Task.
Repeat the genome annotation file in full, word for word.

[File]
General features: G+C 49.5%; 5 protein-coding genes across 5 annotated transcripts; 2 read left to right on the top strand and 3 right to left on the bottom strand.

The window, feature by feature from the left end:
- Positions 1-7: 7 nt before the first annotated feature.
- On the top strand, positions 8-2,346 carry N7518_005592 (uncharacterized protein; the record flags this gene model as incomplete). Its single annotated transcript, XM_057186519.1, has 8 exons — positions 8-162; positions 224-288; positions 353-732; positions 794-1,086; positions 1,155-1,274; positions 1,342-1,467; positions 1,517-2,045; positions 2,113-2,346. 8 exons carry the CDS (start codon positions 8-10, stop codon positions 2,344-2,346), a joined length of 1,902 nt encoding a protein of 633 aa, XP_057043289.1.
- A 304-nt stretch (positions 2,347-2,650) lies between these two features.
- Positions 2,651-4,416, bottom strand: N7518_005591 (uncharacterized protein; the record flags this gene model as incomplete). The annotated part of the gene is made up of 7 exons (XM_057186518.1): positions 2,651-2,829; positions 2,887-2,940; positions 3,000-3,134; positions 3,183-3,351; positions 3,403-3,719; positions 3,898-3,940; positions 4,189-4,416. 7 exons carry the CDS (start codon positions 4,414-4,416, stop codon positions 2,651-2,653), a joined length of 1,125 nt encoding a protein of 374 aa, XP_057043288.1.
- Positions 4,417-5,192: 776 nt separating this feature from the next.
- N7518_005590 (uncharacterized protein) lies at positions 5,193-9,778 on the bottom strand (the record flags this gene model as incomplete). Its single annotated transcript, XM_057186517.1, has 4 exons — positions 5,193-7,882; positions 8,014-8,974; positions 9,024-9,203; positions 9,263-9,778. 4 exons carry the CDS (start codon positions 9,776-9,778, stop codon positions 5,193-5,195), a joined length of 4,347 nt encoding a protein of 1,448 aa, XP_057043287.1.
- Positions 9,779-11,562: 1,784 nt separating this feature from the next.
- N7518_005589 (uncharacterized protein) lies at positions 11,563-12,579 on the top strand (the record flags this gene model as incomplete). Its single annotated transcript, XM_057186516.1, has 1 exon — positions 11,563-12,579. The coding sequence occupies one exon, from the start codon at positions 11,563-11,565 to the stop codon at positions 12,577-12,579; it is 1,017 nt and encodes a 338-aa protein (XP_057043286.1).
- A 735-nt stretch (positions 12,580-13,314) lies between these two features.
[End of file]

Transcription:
General features: G+C 49.5%; 5 protein-coding genes across 5 annotated transcripts; 2 read left to right on the top strand and 3 right to left on the bottom strand.

The window, feature by feature from the left end:
- Positions 1-7: 7 nt before the first annotated feature.
- On the top strand, positions 8-2,346 carry N7518_005592 (uncharacterized protein; the record flags this gene model as incomplete). Its single annotated transcript, XM_057186519.1, has 8 exons — positions 8-162; positions 224-288; positions 353-732; positions 794-1,086; positions 1,155-1,274; positions 1,342-1,467; positions 1,517-2,045; positions 2,113-2,346. 8 exons carry the CDS (start codon positions 8-10, stop codon positions 2,344-2,346), a joined length of 1,902 nt encoding a protein of 633 aa, XP_057043289.1.
- A 304-nt stretch (positions 2,347-2,650) lies between these two features.
- Positions 2,651-4,416, bottom strand: N7518_005591 (uncharacterized protein; the record flags this gene model as incomplete). The annotated part of the gene is made up of 7 exons (XM_057186518.1): positions 2,651-2,829; positions 2,887-2,940; positions 3,000-3,134; positions 3,183-3,351; positions 3,403-3,719; positions 3,898-3,940; positions 4,189-4,416. 7 exons carry the CDS (start codon positions 4,414-4,416, stop codon positions 2,651-2,653), a joined length of 1,125 nt encoding a protein of 374 aa, XP_057043288.1.
- Positions 4,417-5,192: 776 nt separating this feature from the next.
- N7518_005590 (uncharacterized protein) lies at positions 5,193-9,778 on the bottom strand (the record flags this gene model as incomplete). Its single annotated transcript, XM_057186517.1, has 4 exons — positions 5,193-7,882; positions 8,014-8,974; positions 9,024-9,203; positions 9,263-9,778. 4 exons carry the CDS (start codon positions 9,776-9,778, stop codon positions 5,193-5,195), a joined length of 4,347 nt encoding a protein of 1,448 aa, XP_057043287.1.
- Positions 9,779-11,562: 1,784 nt separating this feature from the next.
- N7518_005589 (uncharacterized protein) lies at positions 11,563-12,579 on the top strand (the record flags this gene model as incomplete). Its single annotated transcript, XM_057186516.1, has 1 exon — positions 11,563-12,579. The coding sequence occupies one exon, from the start codon at positions 11,563-11,565 to the stop codon at positions 12,577-12,579; it is 1,017 nt and encodes a 338-aa protein (XP_057043286.1).
- A 735-nt stretch (positions 12,580-13,314) lies between these two features.